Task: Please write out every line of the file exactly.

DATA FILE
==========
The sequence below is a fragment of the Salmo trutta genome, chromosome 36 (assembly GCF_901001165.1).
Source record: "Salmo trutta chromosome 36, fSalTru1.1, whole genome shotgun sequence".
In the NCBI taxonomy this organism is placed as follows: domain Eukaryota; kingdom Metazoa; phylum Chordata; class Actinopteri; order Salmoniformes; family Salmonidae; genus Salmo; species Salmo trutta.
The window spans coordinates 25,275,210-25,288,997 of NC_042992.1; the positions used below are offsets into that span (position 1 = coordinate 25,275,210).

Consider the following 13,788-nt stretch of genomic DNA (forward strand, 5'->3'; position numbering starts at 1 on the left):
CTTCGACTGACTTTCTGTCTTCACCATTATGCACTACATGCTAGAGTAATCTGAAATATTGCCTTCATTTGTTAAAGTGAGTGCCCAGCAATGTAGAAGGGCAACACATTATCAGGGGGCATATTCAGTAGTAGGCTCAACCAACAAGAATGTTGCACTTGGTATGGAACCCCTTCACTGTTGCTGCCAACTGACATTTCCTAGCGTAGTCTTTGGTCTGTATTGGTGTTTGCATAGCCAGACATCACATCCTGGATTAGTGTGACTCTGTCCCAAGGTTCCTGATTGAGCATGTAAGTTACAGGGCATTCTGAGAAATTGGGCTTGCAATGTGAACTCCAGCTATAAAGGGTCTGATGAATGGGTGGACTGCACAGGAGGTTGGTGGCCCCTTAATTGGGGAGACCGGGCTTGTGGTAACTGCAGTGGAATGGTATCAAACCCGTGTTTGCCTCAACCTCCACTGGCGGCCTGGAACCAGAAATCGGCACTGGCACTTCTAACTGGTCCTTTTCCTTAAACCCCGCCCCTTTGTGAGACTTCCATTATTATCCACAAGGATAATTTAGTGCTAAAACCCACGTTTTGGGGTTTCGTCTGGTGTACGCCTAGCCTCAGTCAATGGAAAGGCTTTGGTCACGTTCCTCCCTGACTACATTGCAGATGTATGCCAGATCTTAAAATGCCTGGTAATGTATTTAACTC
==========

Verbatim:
The sequence below is a fragment of the Salmo trutta genome, chromosome 36 (assembly GCF_901001165.1).
Source record: "Salmo trutta chromosome 36, fSalTru1.1, whole genome shotgun sequence".
In the NCBI taxonomy this organism is placed as follows: domain Eukaryota; kingdom Metazoa; phylum Chordata; class Actinopteri; order Salmoniformes; family Salmonidae; genus Salmo; species Salmo trutta.
The window spans coordinates 25,275,210-25,288,997 of NC_042992.1; the positions used below are offsets into that span (position 1 = coordinate 25,275,210).

Consider the following 13,788-nt stretch of genomic DNA (forward strand, 5'->3'; position numbering starts at 1 on the left):
CTTCGACTGACTTTCTGTCTTCACCATTATGCACTACATGCTAGAGTAATCTGAAATATTGCCTTCATTTGTTAAAGTGAGTGCCCAGCAATGTAGAAGGGCAACACATTATCAGGGGGCATATTCAGTAGTAGGCTCAACCAACAAGAATGTTGCACTTGGTATGGAACCCCTTCACTGTTGCTGCCAACTGACATTTCCTAGCGTAGTCTTTGGTCTGTATTGGTGTTTGCATAGCCAGACATCACATCCTGGATTAGTGTGACTCTGTCCCAAGGTTCCTGATTGAGCATGTAAGTTACAGGGCATTCTGAGAAATTGGGCTTGCAATGTGAACTCCAGCTATAAAGGGTCTGATGAATGGGTGGACTGCACAGGAGGTTGGTGGCCCCTTAATTGGGGAGACCGGGCTTGTGGTAACTGCAGTGGAATGGTATCAAACCCGTGTTTGCCTCAACCTCCACTGGCGGCCTGGAACCAGAAATCGGCACTGGCACTTCTAACTGGTCCTTTTCCTTAAACCCCGCCCCTTTGTGAGACTTCCATTATTATCCACAAGGATAATTTAGTGCTAAAACCCACGTTTTGGGGTTTCGTCTGGTGTACGCCTAGCCTCAGTCAATGGAAAGGCTTTGGTCACGTTCCTCCCTGACTACATTGCAGATGTATGCCAGATCTTAAAATGCCTGGTAATGTATTTAACTC